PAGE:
US20040151981 *Oct 1, 2002Aug 5, 2004Spahr Michael EElectrochemical cell
US20060096207 *Oct 15, 2004May 11, 2006George SpaisCollar for increasing T-ratings and performance of firestop systems
US20070126229 *Dec 7, 2005Jun 7, 2007Krowech Robert JExpansion seal
US20080185158 *Jan 18, 2008Aug 7, 2008Halliburton Energy Services, Inc.Swellable packer with enhanced sealing capability
US20080313986 *Aug 27, 2008Dec 25, 2008George SpaisCollar for increasing T-ratings and performance of firestop systems
US20110016808 *Jul 23, 2009Jan 27, 2011Balco, IncFire barrier
US20130091789 *Sep 14, 2012Apr 18, 2013Sebastian SimonFire-Prevention Sleeve, Use of the Fire-Prevention Sleeve, Method for Installing a Fire-Prevention Sleeve, and Ceiling Passage
US20140007373 *Jul 2, 2013Jan 9, 2014Hilti AktiengesellschaftFire Protection Sleeve
EP1108936A2 *Dec 6, 2000Jun 20, 2001HILTI AktiengesellschaftA fire-resistant sleeve for pipes, cables and the like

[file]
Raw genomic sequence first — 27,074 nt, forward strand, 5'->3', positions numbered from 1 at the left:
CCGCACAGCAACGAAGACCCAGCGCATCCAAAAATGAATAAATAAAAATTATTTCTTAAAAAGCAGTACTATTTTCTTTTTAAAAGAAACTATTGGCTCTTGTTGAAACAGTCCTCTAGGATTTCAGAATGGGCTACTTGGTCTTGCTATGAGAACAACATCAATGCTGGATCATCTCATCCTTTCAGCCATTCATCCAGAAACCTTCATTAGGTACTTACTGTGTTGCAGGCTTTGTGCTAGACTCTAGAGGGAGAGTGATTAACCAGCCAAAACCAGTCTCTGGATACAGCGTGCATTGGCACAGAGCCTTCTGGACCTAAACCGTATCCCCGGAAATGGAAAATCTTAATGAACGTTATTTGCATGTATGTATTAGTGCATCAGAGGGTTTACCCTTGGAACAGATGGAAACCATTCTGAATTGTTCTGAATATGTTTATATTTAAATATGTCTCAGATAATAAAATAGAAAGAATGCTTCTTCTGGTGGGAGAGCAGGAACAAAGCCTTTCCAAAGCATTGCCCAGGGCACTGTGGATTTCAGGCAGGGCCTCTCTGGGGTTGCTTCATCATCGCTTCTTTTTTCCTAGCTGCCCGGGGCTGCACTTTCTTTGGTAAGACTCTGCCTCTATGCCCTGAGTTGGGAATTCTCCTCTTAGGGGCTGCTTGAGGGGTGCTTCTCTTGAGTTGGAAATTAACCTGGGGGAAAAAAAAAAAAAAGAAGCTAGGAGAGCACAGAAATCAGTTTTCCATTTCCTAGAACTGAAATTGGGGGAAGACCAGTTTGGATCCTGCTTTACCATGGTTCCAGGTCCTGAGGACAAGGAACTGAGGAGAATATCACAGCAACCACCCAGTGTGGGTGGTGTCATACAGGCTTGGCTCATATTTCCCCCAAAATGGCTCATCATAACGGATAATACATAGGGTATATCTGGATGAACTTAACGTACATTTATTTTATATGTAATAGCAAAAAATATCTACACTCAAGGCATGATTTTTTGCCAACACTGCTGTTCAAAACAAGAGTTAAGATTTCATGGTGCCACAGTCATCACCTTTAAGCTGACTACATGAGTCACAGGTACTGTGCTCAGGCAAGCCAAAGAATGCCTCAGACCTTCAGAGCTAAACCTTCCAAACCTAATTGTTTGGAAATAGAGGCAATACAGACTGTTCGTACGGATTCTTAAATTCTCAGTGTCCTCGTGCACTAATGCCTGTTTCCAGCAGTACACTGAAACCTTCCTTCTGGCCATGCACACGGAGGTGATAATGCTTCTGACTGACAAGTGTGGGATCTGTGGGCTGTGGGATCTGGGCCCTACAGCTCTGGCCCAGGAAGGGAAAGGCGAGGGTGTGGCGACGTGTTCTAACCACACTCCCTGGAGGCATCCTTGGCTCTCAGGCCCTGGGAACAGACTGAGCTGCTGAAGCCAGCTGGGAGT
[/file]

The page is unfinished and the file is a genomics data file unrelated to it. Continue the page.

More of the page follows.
EP1411287A1 *Oct 20, 2003Apr 21, 2004Selkirkflue LimitedFire resistant passageway apparatus for a conduit
WO2000047918A1 *Feb 10, 1999Aug 17, 2000General Electric CompanyFlex seal for gas turbine expansion joints
Classifications
U.S. Classification277/627, 277/931, 52/232, 277/936, 277/602
International ClassificationF16L5/04
Cooperative ClassificationY10S277/936, Y10S277/931, F16L5/04
European ClassificationF16L5/04
Legal Events
DateCodeEventDescription
Aug 28, 2002FPAYFee payment
Year of fee payment: 4
Sep 20, 2006REMIMaintenance fee reminder mailed
Mar 2, 2007LAPSLapse for failure to pay maintenance fees
May 1, 2007FPExpired due to failure to pay maintenance fee
Effective date: 20070302